Legal Headline Of The Day

Kosher hot dog case presents a real constitutional pickle

The case deals with the interesting question of whether or not a Federal Court should be able to rule on the question of whether or not a claim that food is “kosher” is correct, or whether this is an issue that only religious authorities can decide.

FILED UNDER: Law and the Courts, Religion
Doug Mataconis
About Doug Mataconis
Doug Mataconis held a B.A. in Political Science from Rutgers University and J.D. from George Mason University School of Law. He joined the staff of OTB in May 2010 and contributed a staggering 16,483 posts before his retirement in January 2020. He passed far too young in July 2021.


  1. Dave Schuler says:

    Maybe the real question is whether its kosher for the court to be involved in this case at all. IMO as a “truth in advertising” case this is skating on thin ice. Isn’t any harm that’s been done religious in nature? That’s nothing for the civil courts to decide and I’m a bit surprised the case has been heard at all.

  2. Moosebreath says:

    Thanks, Doug, for letting us ketchup with this news. I know you relish these kinds of stories.

  3. DC Loser says:

    It’s all baloney.

  4. Matt Bernius says:

    @Dave Schuler:

    Isn’t any harm that’s been done religious in nature?

    The issue of the real work implications of Religious harm is a tricky one, but also one that tends to end up before courts more than you would expect. For example there are scads of prison cases that tend to get tied up in matters of religious harm (i.e. not being served Kosher or Hallal food, whether or not someone is forced to break a fast).

    All that said, ultimately, there are a bunch of fraud issues here, both in terms of customers and the Kosher boards.

    To put this a different way, I don’t see how this is different than being sued for selling non-Organic food as Organic. Arguably there will be little to no harm caused from a nutritional perspective. However, there is still an aspect of fraud.

  5. Gustopher says:

    The link doesn’t provide a good summary of the case, and I cannot find a nice succinct summary, so here goes:

    ConAgra required that their KosherVerifiers verify that at least 70% of the beef they inspect is kosher — presumably, the most kosher 70% of the beef, whatever that means. This is as opposed to a rule based system where the kosher-ness is determined by the processes by which the beef was handled.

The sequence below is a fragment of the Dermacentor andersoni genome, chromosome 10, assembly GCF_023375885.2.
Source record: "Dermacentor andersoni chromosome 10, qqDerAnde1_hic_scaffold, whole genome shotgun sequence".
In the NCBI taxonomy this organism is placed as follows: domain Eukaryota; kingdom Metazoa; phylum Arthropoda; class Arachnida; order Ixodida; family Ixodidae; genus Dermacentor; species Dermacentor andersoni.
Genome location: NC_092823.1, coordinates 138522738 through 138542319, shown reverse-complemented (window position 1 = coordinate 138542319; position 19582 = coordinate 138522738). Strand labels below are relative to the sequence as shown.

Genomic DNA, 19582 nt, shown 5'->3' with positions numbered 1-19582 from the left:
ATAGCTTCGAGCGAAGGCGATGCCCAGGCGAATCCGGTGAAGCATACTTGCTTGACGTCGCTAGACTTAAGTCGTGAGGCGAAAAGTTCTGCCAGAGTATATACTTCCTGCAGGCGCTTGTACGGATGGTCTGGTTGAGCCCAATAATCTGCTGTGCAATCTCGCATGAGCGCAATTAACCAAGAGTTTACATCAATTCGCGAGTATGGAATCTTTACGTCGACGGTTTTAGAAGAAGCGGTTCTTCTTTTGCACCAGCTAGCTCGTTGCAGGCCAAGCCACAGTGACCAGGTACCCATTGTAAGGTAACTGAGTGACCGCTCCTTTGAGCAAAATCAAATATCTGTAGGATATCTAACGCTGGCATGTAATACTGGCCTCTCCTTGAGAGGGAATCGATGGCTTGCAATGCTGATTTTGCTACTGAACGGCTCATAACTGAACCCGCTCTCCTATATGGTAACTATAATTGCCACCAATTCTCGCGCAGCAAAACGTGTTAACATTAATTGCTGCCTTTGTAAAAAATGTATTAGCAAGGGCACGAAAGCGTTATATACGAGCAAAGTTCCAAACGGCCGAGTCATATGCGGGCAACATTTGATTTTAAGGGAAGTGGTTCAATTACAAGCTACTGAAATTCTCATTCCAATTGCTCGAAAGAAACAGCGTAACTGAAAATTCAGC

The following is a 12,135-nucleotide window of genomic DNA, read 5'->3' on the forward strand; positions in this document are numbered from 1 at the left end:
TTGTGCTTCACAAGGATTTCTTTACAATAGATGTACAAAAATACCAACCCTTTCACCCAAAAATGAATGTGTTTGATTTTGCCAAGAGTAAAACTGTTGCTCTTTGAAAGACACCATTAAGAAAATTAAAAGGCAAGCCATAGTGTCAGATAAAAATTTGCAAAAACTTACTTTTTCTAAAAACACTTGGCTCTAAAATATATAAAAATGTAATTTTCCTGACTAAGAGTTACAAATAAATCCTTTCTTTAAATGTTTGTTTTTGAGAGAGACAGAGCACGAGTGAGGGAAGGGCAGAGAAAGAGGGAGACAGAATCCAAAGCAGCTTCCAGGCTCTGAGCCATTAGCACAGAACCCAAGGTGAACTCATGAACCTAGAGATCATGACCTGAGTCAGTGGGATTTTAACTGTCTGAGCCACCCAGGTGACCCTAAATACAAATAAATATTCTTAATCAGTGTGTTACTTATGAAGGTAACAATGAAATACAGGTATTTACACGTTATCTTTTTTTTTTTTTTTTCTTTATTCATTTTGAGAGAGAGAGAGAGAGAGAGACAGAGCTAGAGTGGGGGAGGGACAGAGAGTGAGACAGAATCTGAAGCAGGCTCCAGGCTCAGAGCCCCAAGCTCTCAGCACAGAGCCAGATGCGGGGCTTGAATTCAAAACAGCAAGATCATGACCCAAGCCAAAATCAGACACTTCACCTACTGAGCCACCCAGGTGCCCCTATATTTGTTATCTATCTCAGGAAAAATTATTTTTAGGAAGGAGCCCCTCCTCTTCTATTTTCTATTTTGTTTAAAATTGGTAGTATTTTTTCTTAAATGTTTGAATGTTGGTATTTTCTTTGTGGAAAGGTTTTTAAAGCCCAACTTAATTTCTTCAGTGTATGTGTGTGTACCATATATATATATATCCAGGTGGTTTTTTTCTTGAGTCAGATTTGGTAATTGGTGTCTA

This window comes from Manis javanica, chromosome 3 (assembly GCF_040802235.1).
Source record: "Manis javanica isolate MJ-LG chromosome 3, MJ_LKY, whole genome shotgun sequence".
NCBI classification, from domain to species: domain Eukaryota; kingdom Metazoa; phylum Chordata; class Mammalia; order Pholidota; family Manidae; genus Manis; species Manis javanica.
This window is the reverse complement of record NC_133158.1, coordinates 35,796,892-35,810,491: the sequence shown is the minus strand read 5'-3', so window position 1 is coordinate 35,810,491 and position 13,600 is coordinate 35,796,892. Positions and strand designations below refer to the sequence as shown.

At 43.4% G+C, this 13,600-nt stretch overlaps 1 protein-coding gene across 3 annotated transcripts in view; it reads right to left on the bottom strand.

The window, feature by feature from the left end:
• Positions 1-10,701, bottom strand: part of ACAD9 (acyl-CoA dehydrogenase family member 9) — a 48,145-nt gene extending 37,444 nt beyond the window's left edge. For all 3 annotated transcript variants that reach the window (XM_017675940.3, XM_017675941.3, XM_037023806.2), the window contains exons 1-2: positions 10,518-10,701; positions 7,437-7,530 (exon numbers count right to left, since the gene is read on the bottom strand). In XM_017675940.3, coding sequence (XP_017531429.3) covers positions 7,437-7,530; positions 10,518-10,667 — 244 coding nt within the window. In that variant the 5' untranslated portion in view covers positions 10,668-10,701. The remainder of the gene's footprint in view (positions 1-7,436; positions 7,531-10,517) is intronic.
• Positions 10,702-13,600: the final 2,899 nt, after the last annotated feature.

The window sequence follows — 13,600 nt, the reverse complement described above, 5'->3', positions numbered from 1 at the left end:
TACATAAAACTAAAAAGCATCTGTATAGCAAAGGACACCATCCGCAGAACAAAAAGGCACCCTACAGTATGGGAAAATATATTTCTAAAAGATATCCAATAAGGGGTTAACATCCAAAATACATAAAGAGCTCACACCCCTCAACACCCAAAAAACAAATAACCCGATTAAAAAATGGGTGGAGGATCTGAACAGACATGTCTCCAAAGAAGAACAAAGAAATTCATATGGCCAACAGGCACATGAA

The plaintiffs argue that since the hot dogs are marketed as kosher, they should actually be made up of kosher beef. They bought food marked kosher, and paid a premium for it, so they are being harmed.

    ConAgra counters that it has as much a right to call something kosher as some rabbi (or presumably a talking rabbit, or any other entity, religious or otherwise). To require ConAgra to follow some sort of standards for what is and is not kosher violates their first amendment rights.

    The judge dodges the question and rules that the plaintiffs don’t have standing because some of the beef was kosher, and that one cannot determine if the specific hot dogs the plaintiffs purchased contained non-kosher beef.

    I’m a little surprised ConAgra has not gone with the “Our kosher hot dogs are satire” defense. That might be next.

  6. Hal_10000 says:

    I don’t think the Court can rule on this because there is a division within the Jewish community about the status of Hebrew National. The conservative movement accepts it as Kosher (since they now have rabbinical supervision at the plant), but the orthodox movement does not. I don’t think the Court should weigh in on whose tradition is correct. As long as it is labelled with the relevant authority (it is), it should be fine. If people won’t accept Triangle K, then don’t buy things with a Triangle K on them.

    Whatever is the case, they’ll continue to be the only hot dogs I’ll have in my house, even though I don’t keep kosher. They’re massively better than any other hot dogs.